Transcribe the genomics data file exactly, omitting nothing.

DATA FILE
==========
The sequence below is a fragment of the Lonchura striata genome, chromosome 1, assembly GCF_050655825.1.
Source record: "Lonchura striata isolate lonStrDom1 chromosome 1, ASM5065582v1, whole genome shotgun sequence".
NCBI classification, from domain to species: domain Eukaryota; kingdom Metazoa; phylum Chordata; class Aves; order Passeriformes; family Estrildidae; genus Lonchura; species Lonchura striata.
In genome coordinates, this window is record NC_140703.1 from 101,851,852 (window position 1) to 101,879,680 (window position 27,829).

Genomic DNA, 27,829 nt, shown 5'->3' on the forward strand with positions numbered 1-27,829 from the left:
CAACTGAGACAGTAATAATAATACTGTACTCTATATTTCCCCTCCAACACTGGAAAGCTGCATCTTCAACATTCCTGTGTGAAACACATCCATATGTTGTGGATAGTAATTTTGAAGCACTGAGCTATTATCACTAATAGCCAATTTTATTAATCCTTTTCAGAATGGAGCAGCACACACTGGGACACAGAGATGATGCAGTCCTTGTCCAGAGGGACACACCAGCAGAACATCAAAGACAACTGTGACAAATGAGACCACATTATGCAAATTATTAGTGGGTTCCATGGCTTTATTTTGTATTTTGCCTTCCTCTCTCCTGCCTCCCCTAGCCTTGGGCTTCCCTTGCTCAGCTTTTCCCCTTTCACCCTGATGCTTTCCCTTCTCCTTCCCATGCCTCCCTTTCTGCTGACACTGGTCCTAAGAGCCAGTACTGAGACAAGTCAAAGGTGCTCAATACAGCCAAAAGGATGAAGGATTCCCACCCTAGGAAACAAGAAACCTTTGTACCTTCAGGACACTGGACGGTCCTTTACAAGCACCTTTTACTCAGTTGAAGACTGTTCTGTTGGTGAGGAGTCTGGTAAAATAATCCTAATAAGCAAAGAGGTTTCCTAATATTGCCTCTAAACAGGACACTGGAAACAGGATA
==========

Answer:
The sequence below is a fragment of the Lonchura striata genome, chromosome 1, assembly GCF_050655825.1.
Source record: "Lonchura striata isolate lonStrDom1 chromosome 1, ASM5065582v1, whole genome shotgun sequence".
NCBI classification, from domain to species: domain Eukaryota; kingdom Metazoa; phylum Chordata; class Aves; order Passeriformes; family Estrildidae; genus Lonchura; species Lonchura striata.
In genome coordinates, this window is record NC_140703.1 from 101,851,852 (window position 1) to 101,879,680 (window position 27,829).

Genomic DNA, 27,829 nt, shown 5'->3' on the forward strand with positions numbered 1-27,829 from the left:
CAACTGAGACAGTAATAATAATACTGTACTCTATATTTCCCCTCCAACACTGGAAAGCTGCATCTTCAACATTCCTGTGTGAAACACATCCATATGTTGTGGATAGTAATTTTGAAGCACTGAGCTATTATCACTAATAGCCAATTTTATTAATCCTTTTCAGAATGGAGCAGCACACACTGGGACACAGAGATGATGCAGTCCTTGTCCAGAGGGACACACCAGCAGAACATCAAAGACAACTGTGACAAATGAGACCACATTATGCAAATTATTAGTGGGTTCCATGGCTTTATTTTGTATTTTGCCTTCCTCTCTCCTGCCTCCCCTAGCCTTGGGCTTCCCTTGCTCAGCTTTTCCCCTTTCACCCTGATGCTTTCCCTTCTCCTTCCCATGCCTCCCTTTCTGCTGACACTGGTCCTAAGAGCCAGTACTGAGACAAGTCAAAGGTGCTCAATACAGCCAAAAGGATGAAGGATTCCCACCCTAGGAAACAAGAAACCTTTGTACCTTCAGGACACTGGACGGTCCTTTACAAGCACCTTTTACTCAGTTGAAGACTGTTCTGTTGGTGAGGAGTCTGGTAAAATAATCCTAATAAGCAAAGAGGTTTCCTAATATTGCCTCTAAACAGGACACTGGAAACAGGATA